Leadership: Two Dos and Three Don’ts from Aisha Yesufu


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Her tweets – and now videos – addressing public officials, present the ambiance of one purposely out to be controversial. She is blunt in rendering her opinions, to the point when you would ordinarily say “to a fault”.

That is Aisha Yesufu, perhaps the most no-nonsense woman in Nigeria today.

Mrs Yesufu was the lead speaker at the Youth Leadership Boot-Camp, organized by the Future Project in conjunction with the Ford Foundation. After the first two days of training which involved tutoring the participants on the subjects of Leadership, Local Government and the processes of Budgeting, Mrs Yesufu had an extended discourse on efficient Communication for Advocacy, using social media as a principal tool.

True to form, she did not use scripts or slides, and when you have held two Governments to ransom on a particular subject matter without seeking to play to anybody’s script or slide, there was little doubt that what she would deliver off her experience will hold water with the young audience.

Mrs Yesufu arrived a few minutes after the scheduled time for her to begin her session. As would be expected from any speaker who has respect for her audience, she duly apologized. In typical Nigerian fashion, various non-distinct versions of “no problem ma” filled the room, the audience excited and just grateful that she had made the trip “all the way” from Abuja to speak to them. She would have none of their quick acceptance of her apology, stretching on that to teach the need for accountability in all duties to which one has accepted to do. Yesufu returned many times to this during her discourse to inspire aspiring young leaders towards making their word their bond, and realizing that the decision to accept a position to serve others was an automatic subjection of one’s entire will to the stated terms and conditions. To put it in a sentence, leaders, especially public officials who contest public offices, cannot claim to be doing their followers a favour when they do their job.

Ignorance and negligence are two of the known reasons why people fail to make the right demands of Government. But according to Yesufu, one stands out the most: the fear of the responsibility to act. She said the reason people don’t ask questions is because when you ask, you must act – but there is often the fear to act. The burden of knowledge and the illumination that comes from knowing a truth will necessarily be a spur to duty, so many avoid seeking to know. Yesufu observed that politicians know this for a fact, and would in fact prefer that citizens do not ask. The sense of her theory is well conveyed in a traditional Igbo proverb, which says that to act before hearing is the fault of a child, but to hear and not speak is the fault of an adult.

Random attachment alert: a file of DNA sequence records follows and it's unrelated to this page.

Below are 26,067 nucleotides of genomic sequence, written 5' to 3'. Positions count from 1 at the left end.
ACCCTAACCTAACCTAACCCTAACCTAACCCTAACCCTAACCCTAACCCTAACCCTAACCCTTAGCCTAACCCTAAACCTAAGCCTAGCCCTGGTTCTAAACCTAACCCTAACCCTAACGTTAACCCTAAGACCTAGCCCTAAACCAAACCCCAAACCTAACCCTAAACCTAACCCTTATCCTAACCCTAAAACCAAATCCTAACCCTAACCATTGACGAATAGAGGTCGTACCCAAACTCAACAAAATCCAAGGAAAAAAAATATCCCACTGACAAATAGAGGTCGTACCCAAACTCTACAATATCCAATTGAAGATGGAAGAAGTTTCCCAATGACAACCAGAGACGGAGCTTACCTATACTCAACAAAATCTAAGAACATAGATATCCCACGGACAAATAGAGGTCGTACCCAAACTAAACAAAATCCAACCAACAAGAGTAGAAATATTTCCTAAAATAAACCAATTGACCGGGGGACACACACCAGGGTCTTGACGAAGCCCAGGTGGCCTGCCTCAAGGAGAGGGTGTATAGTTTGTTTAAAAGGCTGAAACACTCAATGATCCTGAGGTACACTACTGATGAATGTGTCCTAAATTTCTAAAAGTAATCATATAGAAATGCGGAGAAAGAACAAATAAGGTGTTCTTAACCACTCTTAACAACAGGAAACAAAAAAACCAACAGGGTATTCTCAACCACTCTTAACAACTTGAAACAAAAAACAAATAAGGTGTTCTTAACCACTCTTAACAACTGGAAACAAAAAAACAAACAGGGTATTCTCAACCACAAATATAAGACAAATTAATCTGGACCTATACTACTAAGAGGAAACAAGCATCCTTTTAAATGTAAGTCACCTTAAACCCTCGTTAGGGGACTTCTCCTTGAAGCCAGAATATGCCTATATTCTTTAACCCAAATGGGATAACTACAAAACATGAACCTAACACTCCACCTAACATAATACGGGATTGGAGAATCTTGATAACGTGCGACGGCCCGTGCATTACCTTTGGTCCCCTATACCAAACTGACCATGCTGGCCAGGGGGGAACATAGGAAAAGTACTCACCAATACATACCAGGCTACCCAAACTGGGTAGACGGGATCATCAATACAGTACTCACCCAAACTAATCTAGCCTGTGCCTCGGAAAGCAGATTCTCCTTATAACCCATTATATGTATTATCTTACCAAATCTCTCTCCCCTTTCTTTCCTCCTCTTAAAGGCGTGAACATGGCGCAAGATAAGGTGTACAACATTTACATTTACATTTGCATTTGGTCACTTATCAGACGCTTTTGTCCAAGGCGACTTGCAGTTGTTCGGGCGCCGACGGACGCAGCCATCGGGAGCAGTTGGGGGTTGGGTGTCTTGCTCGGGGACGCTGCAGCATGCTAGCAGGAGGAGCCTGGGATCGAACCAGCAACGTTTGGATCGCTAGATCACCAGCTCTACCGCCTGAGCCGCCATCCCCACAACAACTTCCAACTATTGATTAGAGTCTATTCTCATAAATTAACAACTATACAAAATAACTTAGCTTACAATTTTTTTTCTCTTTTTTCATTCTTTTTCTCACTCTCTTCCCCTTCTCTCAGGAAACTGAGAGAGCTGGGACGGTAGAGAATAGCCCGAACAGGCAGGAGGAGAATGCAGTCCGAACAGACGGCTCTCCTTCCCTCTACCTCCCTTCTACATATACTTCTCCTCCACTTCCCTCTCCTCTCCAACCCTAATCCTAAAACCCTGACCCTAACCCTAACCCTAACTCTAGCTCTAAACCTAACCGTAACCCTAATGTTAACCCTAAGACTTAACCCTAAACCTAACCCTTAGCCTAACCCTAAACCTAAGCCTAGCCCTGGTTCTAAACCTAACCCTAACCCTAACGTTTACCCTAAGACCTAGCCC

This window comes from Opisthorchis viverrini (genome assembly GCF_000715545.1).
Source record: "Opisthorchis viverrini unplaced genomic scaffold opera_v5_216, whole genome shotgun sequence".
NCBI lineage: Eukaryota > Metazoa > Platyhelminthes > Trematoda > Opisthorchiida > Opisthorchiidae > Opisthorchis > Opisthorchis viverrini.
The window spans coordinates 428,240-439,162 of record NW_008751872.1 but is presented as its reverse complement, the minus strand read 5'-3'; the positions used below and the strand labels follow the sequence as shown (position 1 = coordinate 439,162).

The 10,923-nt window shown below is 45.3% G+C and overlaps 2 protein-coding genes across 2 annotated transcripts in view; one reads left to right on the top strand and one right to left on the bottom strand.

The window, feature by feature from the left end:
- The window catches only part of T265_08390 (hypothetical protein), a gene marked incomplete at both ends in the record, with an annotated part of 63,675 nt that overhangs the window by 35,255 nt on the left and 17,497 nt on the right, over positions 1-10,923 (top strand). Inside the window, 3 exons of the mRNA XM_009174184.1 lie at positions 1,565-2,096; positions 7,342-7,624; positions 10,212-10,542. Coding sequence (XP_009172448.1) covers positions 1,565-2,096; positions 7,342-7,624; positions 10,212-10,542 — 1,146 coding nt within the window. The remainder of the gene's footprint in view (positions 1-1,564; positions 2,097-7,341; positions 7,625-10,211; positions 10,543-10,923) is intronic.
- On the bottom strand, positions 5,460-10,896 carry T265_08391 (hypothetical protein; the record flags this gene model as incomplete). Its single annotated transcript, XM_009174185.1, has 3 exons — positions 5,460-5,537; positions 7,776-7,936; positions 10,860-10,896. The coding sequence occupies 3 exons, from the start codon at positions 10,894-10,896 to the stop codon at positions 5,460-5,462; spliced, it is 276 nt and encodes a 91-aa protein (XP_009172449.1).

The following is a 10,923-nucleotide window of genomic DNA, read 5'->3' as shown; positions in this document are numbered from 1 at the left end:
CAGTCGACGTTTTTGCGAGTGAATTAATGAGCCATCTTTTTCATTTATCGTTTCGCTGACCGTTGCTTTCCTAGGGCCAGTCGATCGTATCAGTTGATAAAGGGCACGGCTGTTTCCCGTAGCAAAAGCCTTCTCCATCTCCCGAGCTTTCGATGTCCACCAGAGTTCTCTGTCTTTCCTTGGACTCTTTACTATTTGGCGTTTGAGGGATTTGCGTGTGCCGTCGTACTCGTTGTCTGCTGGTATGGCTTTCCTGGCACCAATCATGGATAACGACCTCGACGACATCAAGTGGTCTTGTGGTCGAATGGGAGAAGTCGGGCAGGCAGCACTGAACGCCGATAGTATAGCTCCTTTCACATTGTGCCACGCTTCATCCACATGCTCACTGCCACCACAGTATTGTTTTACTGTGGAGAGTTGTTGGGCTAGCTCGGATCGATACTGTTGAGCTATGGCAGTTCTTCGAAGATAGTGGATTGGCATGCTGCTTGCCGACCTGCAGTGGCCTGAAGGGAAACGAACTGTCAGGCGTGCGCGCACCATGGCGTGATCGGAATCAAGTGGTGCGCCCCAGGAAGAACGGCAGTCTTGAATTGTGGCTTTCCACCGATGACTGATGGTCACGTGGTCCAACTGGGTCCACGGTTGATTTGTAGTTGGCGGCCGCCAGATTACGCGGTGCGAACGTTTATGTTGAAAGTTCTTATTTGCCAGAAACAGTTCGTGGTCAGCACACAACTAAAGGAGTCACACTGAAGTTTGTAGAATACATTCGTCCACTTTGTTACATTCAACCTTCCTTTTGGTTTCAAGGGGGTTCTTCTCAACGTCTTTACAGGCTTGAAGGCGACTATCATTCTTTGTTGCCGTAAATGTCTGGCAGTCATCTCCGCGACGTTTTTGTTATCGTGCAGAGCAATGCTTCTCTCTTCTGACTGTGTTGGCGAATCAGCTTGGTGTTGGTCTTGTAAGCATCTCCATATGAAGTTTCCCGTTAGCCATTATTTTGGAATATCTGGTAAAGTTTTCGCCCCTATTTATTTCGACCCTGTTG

The business of engaging with Government, especially in countries where the institutions are used to mediocrity, could be challenging to begin, and, at some point, exhausting and demoralizing, even for the most ardent believers. So where does she derive her drive and ‘craze’ for advocacy? And how do other persons with a cause and passion to fight for find and sustain their voices in exclusive spaces where conversations are not allowed? Yesufu’s advice is not to seek validation from anyone but to build credibility and own a space in one’s right. A fact-based approach, as against riding on rumours and band-wagon consensus, gives a leader independence of thought and an evidence-based foundation to pursue their mission till the very end. This, it can be said, has sustained her in the Bring Back Our Girls movement and the other causes for which she has advocated, despite decline and withdrawal by other persons, and the suspicions of ulterior motives by bystanders.

Part of Mrs Yesufu’s successes in her enterprises, both privately and in advocacy, derives substantially from her family. In revealing a personal touch to her not seen by many, she took the audience through her engagements with her family, and the support system they provide for her work, though family life has suffered in some measure since 2014 when she took up the duty of public advocacy. A private business owner with a dyslexic undergraduate son, a newly graduated daughter from Secondary School and a “mentor” of a husband, Yesufu’s entry to the square of public engagement, in her words, are spurred by her determination to ensure she creates a good Nigeria for her children in her own time.

Determined to remain objective, Aisha Yesufu says she will not run for public office or accept any public position; she loves to handle her schedule and choose her commitments. Her financial literacy enterprise, CitizenHub, is in the pipeline, to teach people the need to own their voices by having the means to empower themselves, removing dependence on hand-outs. As for those who choose to occupy public offices, Yesufu will keep ‘boxing them’ to provide only the best to the Office of the Citizen; nothing less will suffice. Her goal is to make “A Nigeria where no Nigerian is more important than any Nigerian”.

By Alexander O. Onukwue

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